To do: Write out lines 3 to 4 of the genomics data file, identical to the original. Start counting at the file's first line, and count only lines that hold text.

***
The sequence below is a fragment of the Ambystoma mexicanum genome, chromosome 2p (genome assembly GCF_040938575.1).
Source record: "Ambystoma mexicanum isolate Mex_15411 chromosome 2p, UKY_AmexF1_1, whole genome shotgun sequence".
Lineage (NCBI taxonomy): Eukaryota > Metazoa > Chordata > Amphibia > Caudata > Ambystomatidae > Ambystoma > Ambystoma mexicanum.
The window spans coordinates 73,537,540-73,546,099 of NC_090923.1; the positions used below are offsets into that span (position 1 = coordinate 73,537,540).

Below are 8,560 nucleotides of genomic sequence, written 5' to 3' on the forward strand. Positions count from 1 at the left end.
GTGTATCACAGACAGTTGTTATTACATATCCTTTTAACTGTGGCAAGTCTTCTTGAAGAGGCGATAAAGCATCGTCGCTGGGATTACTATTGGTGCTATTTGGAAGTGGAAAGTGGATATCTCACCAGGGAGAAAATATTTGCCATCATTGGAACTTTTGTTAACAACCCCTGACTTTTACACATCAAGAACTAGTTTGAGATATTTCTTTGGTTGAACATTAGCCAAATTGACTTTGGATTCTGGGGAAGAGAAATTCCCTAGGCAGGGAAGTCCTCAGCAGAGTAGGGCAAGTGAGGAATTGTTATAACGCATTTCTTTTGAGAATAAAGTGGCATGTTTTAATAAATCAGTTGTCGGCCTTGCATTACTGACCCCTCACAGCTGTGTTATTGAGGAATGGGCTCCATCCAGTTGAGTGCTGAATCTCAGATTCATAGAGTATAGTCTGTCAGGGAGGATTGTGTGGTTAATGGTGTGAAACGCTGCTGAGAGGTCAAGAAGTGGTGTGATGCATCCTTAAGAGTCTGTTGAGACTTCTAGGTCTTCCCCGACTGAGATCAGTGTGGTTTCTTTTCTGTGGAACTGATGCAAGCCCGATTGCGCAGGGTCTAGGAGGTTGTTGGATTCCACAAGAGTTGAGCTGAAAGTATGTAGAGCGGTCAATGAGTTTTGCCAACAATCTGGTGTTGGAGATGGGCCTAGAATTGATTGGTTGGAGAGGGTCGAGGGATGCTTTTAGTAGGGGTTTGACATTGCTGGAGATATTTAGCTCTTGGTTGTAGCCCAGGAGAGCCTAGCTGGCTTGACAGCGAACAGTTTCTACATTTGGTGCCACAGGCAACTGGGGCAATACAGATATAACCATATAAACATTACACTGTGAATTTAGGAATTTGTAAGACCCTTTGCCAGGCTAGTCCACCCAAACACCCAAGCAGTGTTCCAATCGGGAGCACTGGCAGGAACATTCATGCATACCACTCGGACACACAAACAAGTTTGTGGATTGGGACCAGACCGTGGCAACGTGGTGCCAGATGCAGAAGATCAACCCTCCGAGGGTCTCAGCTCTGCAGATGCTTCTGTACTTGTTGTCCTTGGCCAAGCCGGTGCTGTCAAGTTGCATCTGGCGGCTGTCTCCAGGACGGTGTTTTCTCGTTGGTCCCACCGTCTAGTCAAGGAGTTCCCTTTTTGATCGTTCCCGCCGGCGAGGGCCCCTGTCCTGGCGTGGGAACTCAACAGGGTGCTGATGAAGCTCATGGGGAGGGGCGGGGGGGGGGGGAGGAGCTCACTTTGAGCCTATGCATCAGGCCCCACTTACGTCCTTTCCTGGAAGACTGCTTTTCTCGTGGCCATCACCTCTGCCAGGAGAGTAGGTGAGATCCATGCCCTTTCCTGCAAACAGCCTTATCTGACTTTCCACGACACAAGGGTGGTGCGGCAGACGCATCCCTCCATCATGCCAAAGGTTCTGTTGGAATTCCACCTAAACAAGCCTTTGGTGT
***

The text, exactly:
Lineage (NCBI taxonomy): Eukaryota > Metazoa > Chordata > Amphibia > Caudata > Ambystomatidae > Ambystoma > Ambystoma mexicanum.
The window spans coordinates 73,537,540-73,546,099 of NC_090923.1; the positions used below are offsets into that span (position 1 = coordinate 73,537,540).